Gov. Gretchen Whitmer addressed the State of Michigan after a plan to kidnap her and other Michigan government officials was thwarted by state and federal law enforcement agencies. She started by saying thank you to law enforcement and FBI agents who participated in stopping this [...]
By Bridgette M. Redman
The beauty of John Patrick Shanley’s “Doubt” is that it is left uncertain whether Father Flynn is guilty of molesting the 12-year-old boy in the school. It is a play rich in subtlety that perfectly balances the situation so that the audience can easily argue for or against the guilt of Father Flynn.
At least, that is the way the play is written. It does not have to be directed that way, and Randy Wolfe of What A Do’s production clearly felt that Father Flynn was guilty, even if the two sisters were left wondering at the end.
Perhaps the movie has done permanent damage to what is a near-perfect stage play, for by most accounts, the priest is definitely guilty in the movie whereas the point of the stage play is to question and to highlight the difficulties of these situations. “Doubt” is a well-crafted play with Sister Aloysius, the principal of a school, Sister James, a young nun teaching 8th grade, the parish’s priest, Father Flynn, and the mother of a lonely, isolated boy with too many problems on the shoulders of a 12-year-old. Sister Aloysius suspects that Father Flynn is molesting the boy, and creates doubt and suspicion in the mind of the younger teacher. Whether Father Flynn has done so is left without any hard evidence. In strong productions of this play, each of the characters is fully formed and present the complexity of a situation in which either action or inaction could potentially destroy someone’s life.
In the What A Do production, the complexity is missing. The four characters all ramp up the drama, cut out any humor and leave nothing for the audience to question.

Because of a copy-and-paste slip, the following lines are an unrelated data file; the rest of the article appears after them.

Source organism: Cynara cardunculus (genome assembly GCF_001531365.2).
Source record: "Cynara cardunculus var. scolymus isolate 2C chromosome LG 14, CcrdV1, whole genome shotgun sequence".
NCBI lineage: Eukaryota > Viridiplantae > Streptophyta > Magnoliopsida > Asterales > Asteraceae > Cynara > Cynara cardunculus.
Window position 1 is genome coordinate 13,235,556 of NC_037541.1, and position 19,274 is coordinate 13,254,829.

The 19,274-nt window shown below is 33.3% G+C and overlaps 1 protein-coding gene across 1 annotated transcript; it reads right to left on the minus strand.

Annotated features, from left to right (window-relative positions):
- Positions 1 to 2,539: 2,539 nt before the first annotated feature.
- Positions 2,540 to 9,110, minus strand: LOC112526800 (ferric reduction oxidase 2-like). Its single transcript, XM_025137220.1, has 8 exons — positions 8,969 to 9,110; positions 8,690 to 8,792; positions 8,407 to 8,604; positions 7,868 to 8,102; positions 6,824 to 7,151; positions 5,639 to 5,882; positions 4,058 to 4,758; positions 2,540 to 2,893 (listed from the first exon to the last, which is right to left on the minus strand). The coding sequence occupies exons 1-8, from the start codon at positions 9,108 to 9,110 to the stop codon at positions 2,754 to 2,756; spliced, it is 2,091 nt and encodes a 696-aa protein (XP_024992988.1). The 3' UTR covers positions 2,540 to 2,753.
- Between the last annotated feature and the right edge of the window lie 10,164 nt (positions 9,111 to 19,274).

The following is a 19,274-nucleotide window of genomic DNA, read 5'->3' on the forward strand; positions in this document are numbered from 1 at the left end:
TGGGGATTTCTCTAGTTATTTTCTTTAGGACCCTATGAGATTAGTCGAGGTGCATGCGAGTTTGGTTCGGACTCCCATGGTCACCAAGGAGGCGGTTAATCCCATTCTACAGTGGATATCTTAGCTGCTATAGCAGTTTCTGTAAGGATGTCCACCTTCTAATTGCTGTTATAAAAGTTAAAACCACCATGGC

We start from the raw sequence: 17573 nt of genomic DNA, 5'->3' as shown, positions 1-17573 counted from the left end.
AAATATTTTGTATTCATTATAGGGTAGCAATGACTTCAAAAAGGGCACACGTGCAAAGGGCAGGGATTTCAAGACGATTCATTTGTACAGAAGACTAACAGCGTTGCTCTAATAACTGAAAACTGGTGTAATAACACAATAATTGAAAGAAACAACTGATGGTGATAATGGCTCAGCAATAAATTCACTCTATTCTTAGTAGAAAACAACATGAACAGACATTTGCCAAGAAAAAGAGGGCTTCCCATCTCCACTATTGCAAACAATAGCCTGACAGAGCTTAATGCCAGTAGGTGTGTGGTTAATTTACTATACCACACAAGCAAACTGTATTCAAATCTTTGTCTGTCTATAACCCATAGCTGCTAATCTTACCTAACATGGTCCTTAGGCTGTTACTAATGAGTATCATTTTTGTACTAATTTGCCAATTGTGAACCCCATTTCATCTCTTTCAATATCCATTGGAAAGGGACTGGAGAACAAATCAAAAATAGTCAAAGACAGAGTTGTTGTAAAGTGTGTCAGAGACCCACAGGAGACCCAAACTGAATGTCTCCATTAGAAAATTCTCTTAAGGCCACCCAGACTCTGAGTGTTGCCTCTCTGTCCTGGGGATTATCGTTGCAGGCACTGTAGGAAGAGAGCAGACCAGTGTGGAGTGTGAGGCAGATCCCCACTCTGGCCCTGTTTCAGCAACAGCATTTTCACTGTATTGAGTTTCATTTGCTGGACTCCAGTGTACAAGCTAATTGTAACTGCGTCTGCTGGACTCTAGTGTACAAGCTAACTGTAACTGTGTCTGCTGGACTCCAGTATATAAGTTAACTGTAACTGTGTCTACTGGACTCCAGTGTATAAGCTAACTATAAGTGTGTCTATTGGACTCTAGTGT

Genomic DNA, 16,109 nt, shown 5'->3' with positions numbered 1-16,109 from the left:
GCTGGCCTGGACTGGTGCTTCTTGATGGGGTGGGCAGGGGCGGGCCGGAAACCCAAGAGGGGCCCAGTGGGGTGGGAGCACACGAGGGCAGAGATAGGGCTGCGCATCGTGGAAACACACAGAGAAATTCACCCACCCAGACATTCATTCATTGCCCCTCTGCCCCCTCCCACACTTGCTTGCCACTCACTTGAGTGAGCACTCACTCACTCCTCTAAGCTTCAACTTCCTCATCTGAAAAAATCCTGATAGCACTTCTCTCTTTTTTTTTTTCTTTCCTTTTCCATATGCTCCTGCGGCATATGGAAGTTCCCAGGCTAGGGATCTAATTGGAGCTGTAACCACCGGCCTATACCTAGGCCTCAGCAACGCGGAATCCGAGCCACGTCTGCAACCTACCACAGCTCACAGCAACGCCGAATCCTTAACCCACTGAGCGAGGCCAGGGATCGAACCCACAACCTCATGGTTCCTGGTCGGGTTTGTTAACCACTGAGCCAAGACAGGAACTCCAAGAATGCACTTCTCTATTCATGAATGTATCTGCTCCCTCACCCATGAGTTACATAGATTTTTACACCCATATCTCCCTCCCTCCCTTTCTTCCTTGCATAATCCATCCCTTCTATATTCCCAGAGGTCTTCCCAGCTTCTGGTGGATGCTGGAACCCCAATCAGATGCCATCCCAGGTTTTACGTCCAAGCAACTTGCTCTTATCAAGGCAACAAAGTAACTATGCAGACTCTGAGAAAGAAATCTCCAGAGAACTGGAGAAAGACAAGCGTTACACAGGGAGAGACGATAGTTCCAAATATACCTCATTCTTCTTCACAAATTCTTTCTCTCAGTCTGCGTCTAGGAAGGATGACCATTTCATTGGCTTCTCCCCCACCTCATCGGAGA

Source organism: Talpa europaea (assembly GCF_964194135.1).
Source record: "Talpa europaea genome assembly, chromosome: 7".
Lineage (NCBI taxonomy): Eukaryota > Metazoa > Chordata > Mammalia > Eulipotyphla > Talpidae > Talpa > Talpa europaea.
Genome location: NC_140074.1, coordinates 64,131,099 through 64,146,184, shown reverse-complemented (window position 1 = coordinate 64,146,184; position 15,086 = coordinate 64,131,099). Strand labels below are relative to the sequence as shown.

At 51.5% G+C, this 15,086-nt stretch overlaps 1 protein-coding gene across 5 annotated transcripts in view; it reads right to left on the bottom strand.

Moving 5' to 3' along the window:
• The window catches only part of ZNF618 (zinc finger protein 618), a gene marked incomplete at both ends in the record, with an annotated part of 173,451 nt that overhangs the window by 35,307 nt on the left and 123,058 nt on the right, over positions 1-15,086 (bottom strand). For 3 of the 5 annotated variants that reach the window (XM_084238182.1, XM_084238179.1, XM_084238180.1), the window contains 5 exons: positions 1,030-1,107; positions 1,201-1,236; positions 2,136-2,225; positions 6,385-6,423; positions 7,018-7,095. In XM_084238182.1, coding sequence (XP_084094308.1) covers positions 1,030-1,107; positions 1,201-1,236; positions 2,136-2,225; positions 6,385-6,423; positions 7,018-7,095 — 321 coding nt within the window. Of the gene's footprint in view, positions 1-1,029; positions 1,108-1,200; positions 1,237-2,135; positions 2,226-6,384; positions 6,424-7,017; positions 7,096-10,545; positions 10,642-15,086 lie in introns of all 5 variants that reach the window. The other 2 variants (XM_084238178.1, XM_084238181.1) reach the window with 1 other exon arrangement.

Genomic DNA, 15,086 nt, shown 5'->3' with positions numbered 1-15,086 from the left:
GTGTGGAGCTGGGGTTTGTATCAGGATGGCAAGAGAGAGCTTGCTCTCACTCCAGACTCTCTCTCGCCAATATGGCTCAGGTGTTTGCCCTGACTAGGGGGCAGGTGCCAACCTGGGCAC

The first hammer blow to the audience’s awareness is that Father Flynn is constantly spotlighted in a red light, giving him a demonic aura. The second is his sneering and blatant manipulation of both the boy and Sister James. Nothing about Alan Elliott’s Father Flynn is charismatic or approachable. He is a bully, a manipulator and a man who doesn’t hesitate to abuse his power. Even when he weeps, there is no evidence that he is experiencing internal pain, just the thwarting of his plans. He gets angry and he has a leering grin, but there isn’t much emotion in between those two states.
It is also difficult to see fully fleshed-out characters in Donna Daines’ Sister Aloysius or Ashlyn Shawver’s Sister James. Shawver is constantly nervous and jittery and shows nothing of the passionate teacher in love with her vocation. She starts in a state of doubt and fear; she doesn’t travel there. In fact, she makes no changes throughout the course of the play and lacks the intellectual questioning typically present in this character. Daines is strict and hard and doesn’t allow any of the humor to come through her scenes. She is what Father Flynn describes her to be – cold and hard – without the passion for protecting the children in her school. The end scene makes no sense with the character presented through the rest of the play, as Daines hasn’t shown us any reason Sister Aloysius would suddenly express the overwrought emotions that she does at the end.
Alfrelynn Roberts’ Mrs. Muller presented some of the greatest complexity as a mother balancing the realities of her son’s life with the principles that fail to protect him. Even so, her range was limited, taking out some of the punch from that scene.
If the characterizations and lighting were not enough to exorcise any doubt from the proceedings, the overpowering original soundtrack and the video slideshow completed the service. Both were beautifully created works of art that supported the vision of this production. The slide show emphasized the pain of having to keep a shameful secret and the tumult of the racial politics of the 1960s. It was not balanced with photos that might have supported the priest’s innocence in a time when the old guard in the Catholic Church was looking with suspicion upon the changes wrought by Vatican II. There was a tension between generations at the time, and there were many reasons other than sexual wrongdoing that could have caused distrust between Aloysius and Flynn. The music was wonderfully composed, but uniformly somber.
The play itself is powerful, even when stripped of its subtlety. What A Do would have been better served to spend more time making sure that the play still contained its title element, rather than answering all the questions and leaving none for the audience to take with them.
What A Do Theatre at First United Methodist Church, 111 E. Michigan Ave., Battle Creek. May 20-22. $15-$20. http://www.whatado.org.